“Photography is the process of discovering the other and, through the other, oneself. Intrinsically, that is why the photographer seeks and discovers new worlds but in the end always shows what is inside himself.” —Claudia Andujar As a child, Claudia Andujar laid awake and listened silently for the spirits the servants were certain inhabited […]
“Every image poses the question of American identity not just from the standpoint of our present reality, but from the playbook of iconic images – most of them from the twentieth century – that make up the history of American photography.”
“One photographer that impressed me enormously – but it wasn’t my kind of thing at all; I didn’t really do it, but I thought it was brilliant. And also use of text. Both actually – both used text and image. It was Ed van der Elsken.” Excerpt from a tape-recorded interview with Lewis Baltz […]
“Instead, we are given room to ponder the possibility of the magnificent rurality that exists in wide acreage across America unfettered by the charms of free-range, gluten free, soulless vegan cafes and their elite black metal-listening clientele who wander through their doors to write tracts on their apple laptops about metaphysical post-Internet garbage for their PHD colluding with the empire of property developers and poverty to Make Harlem Great Again- Incel, Duracell, creatine cookies and a very nasty reputation for not saying hello”
“It is true that he made images at a distance, at arms length as it were, but there is a considerable, rather a palpable feeling in the images that Heath is almost placing himself next to his subject”.
“I had this image that the Colt ’45 was made in, say, Colorado, but no, it was made in Connecticut to conquer Colorado, to win the West. So that opened up a way of looking at American history that I wanted to pursue: ideas of westward expansion and the architectural structures of the gun factories with their strong pillars to hold all the machinery and gear; that talked about weight, and Empire. But the factories were all in ruins and I couldn’t work with that, visually”. –Donovan Wylie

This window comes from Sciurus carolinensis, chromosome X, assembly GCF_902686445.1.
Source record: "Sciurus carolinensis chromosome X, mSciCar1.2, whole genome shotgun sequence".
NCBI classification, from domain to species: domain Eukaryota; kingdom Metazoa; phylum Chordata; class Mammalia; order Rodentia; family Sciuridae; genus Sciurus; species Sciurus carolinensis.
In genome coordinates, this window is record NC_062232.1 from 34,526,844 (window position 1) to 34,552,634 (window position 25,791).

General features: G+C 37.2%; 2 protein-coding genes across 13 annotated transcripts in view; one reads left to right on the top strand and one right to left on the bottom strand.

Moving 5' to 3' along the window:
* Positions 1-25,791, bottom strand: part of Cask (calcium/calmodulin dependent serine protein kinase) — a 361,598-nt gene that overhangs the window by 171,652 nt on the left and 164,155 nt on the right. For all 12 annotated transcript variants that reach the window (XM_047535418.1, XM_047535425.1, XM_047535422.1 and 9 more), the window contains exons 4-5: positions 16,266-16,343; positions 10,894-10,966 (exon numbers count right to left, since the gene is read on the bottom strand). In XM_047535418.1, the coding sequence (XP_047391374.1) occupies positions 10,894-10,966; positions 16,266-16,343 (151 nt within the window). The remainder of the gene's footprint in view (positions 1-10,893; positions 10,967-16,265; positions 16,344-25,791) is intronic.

“I went down there and saw all these little paintings of landscapes, houses, little beautiful scenes. The light on that picture is from reflections of cars going underneath the freeway. The whole roll was faint, faint, faint. And then there was the clown. There are so many places like this, it goes on forever.” On […]
“In a sense I was trying to complete a circle: I travelled to the neighbourhoods that had some bearing on the childhood development of my art-heroes and consequently on the art they made as adults, and then I tried to photograph these places through the ‘afterimage’ of the artistic influences these works had imparted on me”
To combine cinematography with photography, Wall took his camera out of the studio along with lights and actors with the intention ofmaking pictures with the look of films from the 1970s that would lend a sharp, documentary style to his pieces. By Graham W. Bell In 1982, Wall took his photography to the street. Combining the aesthetic […]
Engström looks backwards but forwards too. Tout va bien – Everything is all right.
Eggleston brought MoMA around eight carousels of slides made around 1970 from which Szarkowski chose seventy-five for the exhibition and, of those, forty-eight for publication in the Guide.
William Klein was invited to Tokyo in 1961, where he shot for three months and made more than 1,000 pictures.